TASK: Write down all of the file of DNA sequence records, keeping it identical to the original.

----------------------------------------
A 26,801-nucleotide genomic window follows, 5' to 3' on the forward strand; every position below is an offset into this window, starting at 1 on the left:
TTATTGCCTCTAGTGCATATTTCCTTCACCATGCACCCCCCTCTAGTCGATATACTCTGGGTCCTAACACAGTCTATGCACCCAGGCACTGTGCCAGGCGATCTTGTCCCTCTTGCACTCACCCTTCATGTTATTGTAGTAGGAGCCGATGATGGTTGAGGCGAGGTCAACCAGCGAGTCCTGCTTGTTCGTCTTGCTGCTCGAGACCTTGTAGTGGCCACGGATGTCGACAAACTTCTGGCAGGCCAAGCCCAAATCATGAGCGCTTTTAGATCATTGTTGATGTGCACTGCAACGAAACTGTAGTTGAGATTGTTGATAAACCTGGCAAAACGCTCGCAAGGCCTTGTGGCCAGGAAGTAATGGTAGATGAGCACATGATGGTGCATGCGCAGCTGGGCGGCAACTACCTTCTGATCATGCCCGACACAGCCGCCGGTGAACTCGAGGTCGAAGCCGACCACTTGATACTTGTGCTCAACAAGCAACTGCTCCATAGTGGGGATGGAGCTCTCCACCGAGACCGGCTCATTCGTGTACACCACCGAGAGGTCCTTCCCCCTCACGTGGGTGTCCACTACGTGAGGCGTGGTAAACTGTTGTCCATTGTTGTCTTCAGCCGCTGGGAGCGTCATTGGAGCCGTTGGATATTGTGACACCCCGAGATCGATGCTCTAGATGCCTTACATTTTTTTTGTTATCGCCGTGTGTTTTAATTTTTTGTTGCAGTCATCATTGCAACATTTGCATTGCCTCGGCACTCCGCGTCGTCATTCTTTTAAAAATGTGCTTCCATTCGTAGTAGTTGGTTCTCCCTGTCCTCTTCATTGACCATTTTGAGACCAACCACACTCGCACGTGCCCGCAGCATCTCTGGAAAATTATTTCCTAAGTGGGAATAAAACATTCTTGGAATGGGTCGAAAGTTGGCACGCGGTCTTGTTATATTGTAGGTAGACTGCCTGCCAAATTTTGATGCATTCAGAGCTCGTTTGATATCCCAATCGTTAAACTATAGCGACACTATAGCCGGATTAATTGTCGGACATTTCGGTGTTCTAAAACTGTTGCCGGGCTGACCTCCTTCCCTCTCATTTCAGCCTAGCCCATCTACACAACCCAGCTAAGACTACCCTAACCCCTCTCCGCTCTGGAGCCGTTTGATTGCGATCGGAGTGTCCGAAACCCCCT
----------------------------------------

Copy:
A 26,801-nucleotide genomic window follows, 5' to 3' on the forward strand; every position below is an offset into this window, starting at 1 on the left:
TTATTGCCTCTAGTGCATATTTCCTTCACCATGCACCCCCCTCTAGTCGATATACTCTGGGTCCTAACACAGTCTATGCACCCAGGCACTGTGCCAGGCGATCTTGTCCCTCTTGCACTCACCCTTCATGTTATTGTAGTAGGAGCCGATGATGGTTGAGGCGAGGTCAACCAGCGAGTCCTGCTTGTTCGTCTTGCTGCTCGAGACCTTGTAGTGGCCACGGATGTCGACAAACTTCTGGCAGGCCAAGCCCAAATCATGAGCGCTTTTAGATCATTGTTGATGTGCACTGCAACGAAACTGTAGTTGAGATTGTTGATAAACCTGGCAAAACGCTCGCAAGGCCTTGTGGCCAGGAAGTAATGGTAGATGAGCACATGATGGTGCATGCGCAGCTGGGCGGCAACTACCTTCTGATCATGCCCGACACAGCCGCCGGTGAACTCGAGGTCGAAGCCGACCACTTGATACTTGTGCTCAACAAGCAACTGCTCCATAGTGGGGATGGAGCTCTCCACCGAGACCGGCTCATTCGTGTACACCACCGAGAGGTCCTTCCCCCTCACGTGGGTGTCCACTACGTGAGGCGTGGTAAACTGTTGTCCATTGTTGTCTTCAGCCGCTGGGAGCGTCATTGGAGCCGTTGGATATTGTGACACCCCGAGATCGATGCTCTAGATGCCTTACATTTTTTTTGTTATCGCCGTGTGTTTTAATTTTTTGTTGCAGTCATCATTGCAACATTTGCATTGCCTCGGCACTCCGCGTCGTCATTCTTTTAAAAATGTGCTTCCATTCGTAGTAGTTGGTTCTCCCTGTCCTCTTCATTGACCATTTTGAGACCAACCACACTCGCACGTGCCCGCAGCATCTCTGGAAAATTATTTCCTAAGTGGGAATAAAACATTCTTGGAATGGGTCGAAAGTTGGCACGCGGTCTTGTTATATTGTAGGTAGACTGCCTGCCAAATTTTGATGCATTCAGAGCTCGTTTGATATCCCAATCGTTAAACTATAGCGACACTATAGCCGGATTAATTGTCGGACATTTCGGTGTTCTAAAACTGTTGCCGGGCTGACCTCCTTCCCTCTCATTTCAGCCTAGCCCATCTACACAACCCAGCTAAGACTACCCTAACCCCTCTCCGCTCTGGAGCCGTTTGATTGCGATCGGAGTGTCCGAAACCCCCT